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New Contributor

Block and redirect all external DNS requests

Hi All


I have a pihole server on my network that is responsible for all DNS and DHCP. The pihole is configured to use cloudflared DoH for added security.


I have added a lan-wan policy on my fortigate 30E that blocks all DNS udp/53 requests to the internet. This is working well but I have a number of devices on my network (chromecasts, amazon plugs, jvc tvs) that simply do not honor the DHCP issued dns servers and seem to be hard coded to use and


Prior to getting the fortigate I used to have a ubiquiti edgerouter x. On this device I had what they called a DNAT policy which used to capture all dns queries heading for the wan interface and redirect them to my internal pihole server. the pihole would then resolve them via DoH and respond via the router to the devices. 


I am really stuck trying to replicate this on the Fortigate. I have tried a number of things like the VIP objects and policies but I cannot get this to replicate what I had before. 


Please help.


Not applicable

Hello @bosco_rsa,


                      Thanks for reaching Fortinet Community. Would it be possible to attached the network diagram, so that we can better understand where the internal users and the server are connected to the FortiGate.

For now from the above description, I would assume you are wanting the FortiGate to forward all internal traffic (DNS traffic) heading to wan interface take a different route and reach your internal server that is on one of the other interfaces of the FortiGate. Ideally to achieve this we would need a policy right above the lan-wan policy that is actually being used now to route DNS traffic and the policy needs to have the interface on which the pihole server is connected as the destination.


Hope this helps.


Thanks and regards,

New Contributor

Hi @Anonymous 


Please see below.


Hope this helps explain. Currently I have LAN -> WAN policy that is blocking all traffic destined for the DNS service. This is stopping all devices on the network that do not use the DHCP provided dns server on from being able to resolve.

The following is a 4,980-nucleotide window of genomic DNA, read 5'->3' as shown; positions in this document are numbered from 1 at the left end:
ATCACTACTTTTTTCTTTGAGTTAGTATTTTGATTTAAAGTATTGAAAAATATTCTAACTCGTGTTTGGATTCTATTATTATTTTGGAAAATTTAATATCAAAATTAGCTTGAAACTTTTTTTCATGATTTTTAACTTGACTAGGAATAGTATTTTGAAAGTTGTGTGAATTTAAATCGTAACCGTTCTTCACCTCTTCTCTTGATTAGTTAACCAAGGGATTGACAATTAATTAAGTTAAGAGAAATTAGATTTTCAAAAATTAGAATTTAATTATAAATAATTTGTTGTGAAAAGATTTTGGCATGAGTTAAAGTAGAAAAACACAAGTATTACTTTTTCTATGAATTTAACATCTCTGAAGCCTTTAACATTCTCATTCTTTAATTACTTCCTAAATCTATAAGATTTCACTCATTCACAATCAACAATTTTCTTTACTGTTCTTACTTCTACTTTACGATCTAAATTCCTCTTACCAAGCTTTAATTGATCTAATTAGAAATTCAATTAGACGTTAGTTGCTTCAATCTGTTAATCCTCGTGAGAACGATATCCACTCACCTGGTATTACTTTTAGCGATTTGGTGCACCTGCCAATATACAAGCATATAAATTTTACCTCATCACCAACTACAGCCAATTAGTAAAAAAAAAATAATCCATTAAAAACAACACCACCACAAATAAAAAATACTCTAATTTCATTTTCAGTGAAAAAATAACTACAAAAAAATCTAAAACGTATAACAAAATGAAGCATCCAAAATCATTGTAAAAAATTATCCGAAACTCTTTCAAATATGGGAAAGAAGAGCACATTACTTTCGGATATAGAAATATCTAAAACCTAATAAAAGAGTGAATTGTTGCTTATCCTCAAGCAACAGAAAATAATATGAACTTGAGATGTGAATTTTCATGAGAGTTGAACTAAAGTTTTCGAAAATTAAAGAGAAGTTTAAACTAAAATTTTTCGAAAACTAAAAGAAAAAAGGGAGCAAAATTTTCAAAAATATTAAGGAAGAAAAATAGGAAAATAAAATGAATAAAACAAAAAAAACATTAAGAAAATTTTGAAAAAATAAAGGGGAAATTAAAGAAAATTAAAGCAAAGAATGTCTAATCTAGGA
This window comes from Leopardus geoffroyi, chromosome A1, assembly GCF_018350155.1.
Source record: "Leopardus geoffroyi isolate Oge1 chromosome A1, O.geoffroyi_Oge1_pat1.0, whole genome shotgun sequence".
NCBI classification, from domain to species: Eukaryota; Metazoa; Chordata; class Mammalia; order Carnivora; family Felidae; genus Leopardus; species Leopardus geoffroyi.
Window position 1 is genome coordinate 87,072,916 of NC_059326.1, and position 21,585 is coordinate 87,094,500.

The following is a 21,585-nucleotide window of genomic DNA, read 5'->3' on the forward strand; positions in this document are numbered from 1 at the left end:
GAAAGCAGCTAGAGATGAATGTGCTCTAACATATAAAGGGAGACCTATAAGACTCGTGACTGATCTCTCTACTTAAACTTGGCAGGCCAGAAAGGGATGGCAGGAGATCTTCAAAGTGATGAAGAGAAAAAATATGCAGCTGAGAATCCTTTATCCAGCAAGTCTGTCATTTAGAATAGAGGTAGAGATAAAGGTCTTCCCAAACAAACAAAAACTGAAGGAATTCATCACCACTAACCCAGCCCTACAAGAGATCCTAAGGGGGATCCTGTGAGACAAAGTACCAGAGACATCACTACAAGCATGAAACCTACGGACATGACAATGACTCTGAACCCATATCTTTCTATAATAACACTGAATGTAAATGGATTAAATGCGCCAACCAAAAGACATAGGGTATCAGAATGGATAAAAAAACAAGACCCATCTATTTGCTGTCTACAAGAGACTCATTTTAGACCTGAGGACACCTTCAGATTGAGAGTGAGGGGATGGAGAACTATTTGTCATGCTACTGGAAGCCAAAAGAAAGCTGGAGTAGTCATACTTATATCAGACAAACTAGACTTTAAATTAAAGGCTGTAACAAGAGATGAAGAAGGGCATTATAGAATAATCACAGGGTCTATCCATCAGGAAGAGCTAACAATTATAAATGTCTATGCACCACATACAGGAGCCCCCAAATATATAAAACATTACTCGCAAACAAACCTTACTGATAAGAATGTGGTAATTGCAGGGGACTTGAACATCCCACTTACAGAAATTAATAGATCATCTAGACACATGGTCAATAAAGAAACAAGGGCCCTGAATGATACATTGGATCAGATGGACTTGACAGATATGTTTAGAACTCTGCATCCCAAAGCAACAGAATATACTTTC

This is desired and I simply want to further this and forward/redirect all that traffic to so that it can resolve the requests and answer the hard coded devices. Reminder that the devices in question are chromecasts and Alexa devices which I am unable to hard code with my own dns server. 





I agree that I would need another policy above the existing block policy but please could you give me some inspiration as I have tried this previously and it didn't work at all. 








New Contributor

So a compelling reason to resolve this issue is that I have found that certain apps on my Google TV stop working if they are unable to directly query their hard coded DNS servers. BBC iPlayer as an example will not work if I block port 53 dns queries from leaving my network!!!


I find this annoying and just poor on the part of the developers of the applications and devices. Its clear they use the information for more than just resoving DNS otherwise they would not go to all the trouble of ensuring that their devices only work with hard coded DNS servers.


Now the thing is I had this all working on my Edgerouter X and I really would like it to be able to work on my Fortigate 30E. It should be able to right??


I just want to redirect DNS traffic to an internal server and allow it to return the results. 


Hello @bosco_rsa, was this resolved? i guess one way to trick those devices with hardcoded DNS would be to create a loopback address on the pihole with or and so on. make sure it listens for dns service on those lo. Then create a route in the fg to point to the pihole lan ip and allow those specific devices to access the loopback


You can *might* be able to accomplish this using VIPs to redirect DNS queries to your internal PiHole.


Create a VIP attached to your LAN interface with the public DNS address in the "External IP address range" field. And Map it to your pihole DNS address. Not 100% sure this will work but worth a shot.


The other reply about sticking those IPs on the pihole is good too.



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